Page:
• Note: the output of wc includes several spaces at the start. This might throw off your column number if you don't take care to get rid of excess spaces.
    • Note: One way to get rid of the filename is to pipe input in from standard input. That doesn't answer the question at hand because that solution reduces the power of what we are able to do (and doesn't teach you cut). Your solution must be able to work on multiple files and output the number of words in each file on a separate line, which you can't do just by redirecting a single input file to standard input.
  2. join
    • Remember: join requires sorted input!
    • As before, pumpkinsizes contains the names and respective weights from the contest, emails contains the names and emails of all pumpkin carving contestants.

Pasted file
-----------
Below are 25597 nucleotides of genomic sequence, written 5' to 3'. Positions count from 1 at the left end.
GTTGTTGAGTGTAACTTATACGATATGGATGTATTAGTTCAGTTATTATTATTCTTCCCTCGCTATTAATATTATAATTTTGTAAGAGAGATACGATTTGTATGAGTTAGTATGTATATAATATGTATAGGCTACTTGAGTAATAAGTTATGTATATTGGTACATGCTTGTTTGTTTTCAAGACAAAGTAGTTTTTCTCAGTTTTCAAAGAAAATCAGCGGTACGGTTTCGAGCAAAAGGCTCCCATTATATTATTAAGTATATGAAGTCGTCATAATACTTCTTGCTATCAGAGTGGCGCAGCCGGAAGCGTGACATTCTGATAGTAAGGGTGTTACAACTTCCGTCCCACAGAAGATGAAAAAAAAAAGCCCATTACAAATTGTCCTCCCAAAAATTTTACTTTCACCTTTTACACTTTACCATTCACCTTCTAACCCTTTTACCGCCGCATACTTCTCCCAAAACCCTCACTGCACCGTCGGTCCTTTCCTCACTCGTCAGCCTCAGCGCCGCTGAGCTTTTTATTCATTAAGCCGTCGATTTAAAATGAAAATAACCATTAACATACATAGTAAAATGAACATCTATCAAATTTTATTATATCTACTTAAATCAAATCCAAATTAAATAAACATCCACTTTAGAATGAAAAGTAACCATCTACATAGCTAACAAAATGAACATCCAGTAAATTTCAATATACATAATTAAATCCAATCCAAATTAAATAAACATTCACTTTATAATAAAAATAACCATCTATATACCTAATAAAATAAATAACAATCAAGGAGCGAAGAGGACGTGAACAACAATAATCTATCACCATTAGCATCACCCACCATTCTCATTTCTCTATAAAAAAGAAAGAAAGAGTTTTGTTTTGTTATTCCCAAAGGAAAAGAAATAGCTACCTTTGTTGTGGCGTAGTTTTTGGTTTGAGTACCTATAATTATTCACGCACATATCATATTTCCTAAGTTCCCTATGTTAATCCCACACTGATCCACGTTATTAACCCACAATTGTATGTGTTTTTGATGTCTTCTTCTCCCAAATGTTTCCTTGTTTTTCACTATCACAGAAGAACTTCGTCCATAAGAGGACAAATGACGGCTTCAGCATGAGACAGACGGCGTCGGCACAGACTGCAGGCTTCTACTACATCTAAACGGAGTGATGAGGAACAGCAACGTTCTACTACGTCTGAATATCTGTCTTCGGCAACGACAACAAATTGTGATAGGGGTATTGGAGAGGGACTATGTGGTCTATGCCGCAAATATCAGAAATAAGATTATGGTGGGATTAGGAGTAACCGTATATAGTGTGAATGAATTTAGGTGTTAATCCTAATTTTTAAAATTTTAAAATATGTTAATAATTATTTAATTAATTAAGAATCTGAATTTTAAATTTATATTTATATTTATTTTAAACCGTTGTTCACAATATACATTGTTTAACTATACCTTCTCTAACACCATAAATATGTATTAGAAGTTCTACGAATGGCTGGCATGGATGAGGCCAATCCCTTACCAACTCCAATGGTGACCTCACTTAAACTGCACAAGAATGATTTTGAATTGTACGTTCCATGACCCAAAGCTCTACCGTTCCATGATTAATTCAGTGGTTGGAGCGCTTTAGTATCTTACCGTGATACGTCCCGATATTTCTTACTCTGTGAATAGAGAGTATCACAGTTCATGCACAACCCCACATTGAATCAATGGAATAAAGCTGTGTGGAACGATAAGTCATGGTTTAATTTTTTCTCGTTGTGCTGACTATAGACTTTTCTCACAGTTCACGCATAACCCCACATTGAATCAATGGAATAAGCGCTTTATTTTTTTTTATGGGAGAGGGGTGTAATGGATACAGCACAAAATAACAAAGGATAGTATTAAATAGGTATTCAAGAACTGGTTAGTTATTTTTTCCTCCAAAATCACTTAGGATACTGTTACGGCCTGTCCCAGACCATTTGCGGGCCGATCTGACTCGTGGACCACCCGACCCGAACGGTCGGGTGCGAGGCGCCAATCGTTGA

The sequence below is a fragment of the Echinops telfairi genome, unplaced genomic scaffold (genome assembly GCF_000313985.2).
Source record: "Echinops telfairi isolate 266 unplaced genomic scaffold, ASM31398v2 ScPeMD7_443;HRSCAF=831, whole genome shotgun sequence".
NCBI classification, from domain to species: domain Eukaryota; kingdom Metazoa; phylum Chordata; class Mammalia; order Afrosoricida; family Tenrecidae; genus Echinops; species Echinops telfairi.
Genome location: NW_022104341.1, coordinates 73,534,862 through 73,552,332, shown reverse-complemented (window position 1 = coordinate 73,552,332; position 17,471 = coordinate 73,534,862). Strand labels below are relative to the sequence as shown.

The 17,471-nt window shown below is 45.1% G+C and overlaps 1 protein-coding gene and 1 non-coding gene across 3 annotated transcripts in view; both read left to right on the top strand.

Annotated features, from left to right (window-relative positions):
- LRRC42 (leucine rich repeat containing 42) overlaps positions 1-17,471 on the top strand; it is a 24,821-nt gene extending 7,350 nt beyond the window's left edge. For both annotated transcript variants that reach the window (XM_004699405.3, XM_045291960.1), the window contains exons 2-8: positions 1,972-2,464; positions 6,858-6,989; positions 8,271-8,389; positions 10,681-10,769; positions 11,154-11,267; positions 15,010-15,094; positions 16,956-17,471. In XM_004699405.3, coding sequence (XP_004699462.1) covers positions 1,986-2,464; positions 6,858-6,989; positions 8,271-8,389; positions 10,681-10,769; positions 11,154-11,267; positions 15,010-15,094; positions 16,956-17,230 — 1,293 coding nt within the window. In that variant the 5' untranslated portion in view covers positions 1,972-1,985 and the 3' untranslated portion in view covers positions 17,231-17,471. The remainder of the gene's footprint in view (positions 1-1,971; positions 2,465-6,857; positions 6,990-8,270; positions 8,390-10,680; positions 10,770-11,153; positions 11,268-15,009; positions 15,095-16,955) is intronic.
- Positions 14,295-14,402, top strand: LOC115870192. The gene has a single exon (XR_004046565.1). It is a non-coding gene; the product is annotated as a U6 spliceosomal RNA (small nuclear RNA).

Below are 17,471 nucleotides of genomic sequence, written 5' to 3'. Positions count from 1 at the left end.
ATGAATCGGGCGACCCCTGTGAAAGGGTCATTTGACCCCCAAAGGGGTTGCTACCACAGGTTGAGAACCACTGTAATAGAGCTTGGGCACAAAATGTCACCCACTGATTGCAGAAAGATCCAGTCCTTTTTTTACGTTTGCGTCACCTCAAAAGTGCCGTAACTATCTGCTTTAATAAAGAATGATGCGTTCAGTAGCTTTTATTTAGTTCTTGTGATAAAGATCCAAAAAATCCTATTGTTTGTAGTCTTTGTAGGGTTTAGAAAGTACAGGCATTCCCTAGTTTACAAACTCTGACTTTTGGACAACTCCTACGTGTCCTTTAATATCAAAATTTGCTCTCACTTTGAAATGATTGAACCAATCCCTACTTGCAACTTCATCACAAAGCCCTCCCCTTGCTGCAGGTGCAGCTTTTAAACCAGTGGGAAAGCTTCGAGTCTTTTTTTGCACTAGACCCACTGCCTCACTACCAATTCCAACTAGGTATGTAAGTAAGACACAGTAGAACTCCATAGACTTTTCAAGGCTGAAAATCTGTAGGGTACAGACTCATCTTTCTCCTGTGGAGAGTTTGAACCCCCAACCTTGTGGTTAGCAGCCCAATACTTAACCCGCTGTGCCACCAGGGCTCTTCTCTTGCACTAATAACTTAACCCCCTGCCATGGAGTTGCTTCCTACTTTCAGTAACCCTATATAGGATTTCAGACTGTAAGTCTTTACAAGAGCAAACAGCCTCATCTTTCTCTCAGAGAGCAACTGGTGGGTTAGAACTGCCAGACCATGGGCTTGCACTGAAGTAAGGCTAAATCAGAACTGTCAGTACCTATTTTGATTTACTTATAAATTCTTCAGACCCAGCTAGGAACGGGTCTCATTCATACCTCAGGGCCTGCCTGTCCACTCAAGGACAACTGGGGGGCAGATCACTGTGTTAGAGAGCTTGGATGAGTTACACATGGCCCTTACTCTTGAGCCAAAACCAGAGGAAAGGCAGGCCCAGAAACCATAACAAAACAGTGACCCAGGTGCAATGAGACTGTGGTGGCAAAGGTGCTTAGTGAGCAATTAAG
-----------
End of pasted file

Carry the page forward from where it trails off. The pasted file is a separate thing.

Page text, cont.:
• First, join the emails and the pumpkin sizes together.
    • Second, leverage your first solution and then get the email of the winner (only the email; not the name or anything else).
    • Third, in the interest of misguided efficiency, you don't want to combine the emails and sizes prematurely. You only want to look up the email address of the winner. Instead of joining and then sorting, sort and then join.
  3. sed
    • Given any input for the form (x_1, x_2) where x_i is an integer, put out (x_2, x_1). Use the file sed-numbers.
    • Note: sed might require a flag to get the type of regular expressions you're used to.
  4. awk
    • Given a file that holds a 5x5 table, print out another table that is some permutation. Use the file ‘table’
  5. tee
    • Given a table (in file ‘table’), take its third and fourth columns and wherever they have (x x) as the row, column values make it (y y). Save the columns, however, before they are changed. This should be one command.
  6. comm
    • If given two ‘.c’ files, figure out how you would use comm to calculate the ratio of the number of lines that are in both files to the number of lines that are unique to a file (bonus points if you do this as one command!)
  7. Remember
    • perl and grep are also useful